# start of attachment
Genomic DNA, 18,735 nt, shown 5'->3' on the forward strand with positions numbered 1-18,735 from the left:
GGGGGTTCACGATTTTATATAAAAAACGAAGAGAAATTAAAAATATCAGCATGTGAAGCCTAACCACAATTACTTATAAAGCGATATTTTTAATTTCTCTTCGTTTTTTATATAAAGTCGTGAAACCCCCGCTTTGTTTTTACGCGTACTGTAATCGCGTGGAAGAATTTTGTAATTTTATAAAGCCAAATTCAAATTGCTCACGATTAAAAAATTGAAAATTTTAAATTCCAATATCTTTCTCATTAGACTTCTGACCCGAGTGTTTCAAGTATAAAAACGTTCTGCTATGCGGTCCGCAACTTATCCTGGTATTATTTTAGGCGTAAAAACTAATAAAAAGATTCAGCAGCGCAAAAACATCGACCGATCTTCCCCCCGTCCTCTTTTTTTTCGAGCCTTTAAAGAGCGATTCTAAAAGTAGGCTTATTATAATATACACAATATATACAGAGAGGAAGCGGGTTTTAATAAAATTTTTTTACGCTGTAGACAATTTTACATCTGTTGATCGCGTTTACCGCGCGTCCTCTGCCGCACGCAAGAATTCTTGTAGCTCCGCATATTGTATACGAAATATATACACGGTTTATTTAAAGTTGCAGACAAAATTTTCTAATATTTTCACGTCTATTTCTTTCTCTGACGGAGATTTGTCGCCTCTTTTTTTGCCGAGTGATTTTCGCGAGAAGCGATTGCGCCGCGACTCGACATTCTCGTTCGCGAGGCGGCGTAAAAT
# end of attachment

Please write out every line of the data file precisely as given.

Genomic DNA, 18,735 nt, shown 5'->3' on the forward strand with positions numbered 1-18,735 from the left:
GGGGGTTCACGATTTTATATAAAAAACGAAGAGAAATTAAAAATATCAGCATGTGAAGCCTAACCACAATTACTTATAAAGCGATATTTTTAATTTCTCTTCGTTTTTTATATAAAGTCGTGAAACCCCCGCTTTGTTTTTACGCGTACTGTAATCGCGTGGAAGAATTTTGTAATTTTATAAAGCCAAATTCAAATTGCTCACGATTAAAAAATTGAAAATTTTAAATTCCAATATCTTTCTCATTAGACTTCTGACCCGAGTGTTTCAAGTATAAAAACGTTCTGCTATGCGGTCCGCAACTTATCCTGGTATTATTTTAGGCGTAAAAACTAATAAAAAGATTCAGCAGCGCAAAAACATCGACCGATCTTCCCCCCGTCCTCTTTTTTTTCGAGCCTTTAAAGAGCGATTCTAAAAGTAGGCTTATTATAATATACACAATATATACAGAGAGGAAGCGGGTTTTAATAAAATTTTTTTACGCTGTAGACAATTTTACATCTGTTGATCGCGTTTACCGCGCGTCCTCTGCCGCACGCAAGAATTCTTGTAGCTCCGCATATTGTATACGAAATATATACACGGTTTATTTAAAGTTGCAGACAAAATTTTCTAATATTTTCACGTCTATTTCTTTCTCTGACGGAGATTTGTCGCCTCTTTTTTTGCCGAGTGATTTTCGCGAGAAGCGATTGCGCCGCGACTCGACATTCTCGTTCGCGAGGCGGCGTAAAAT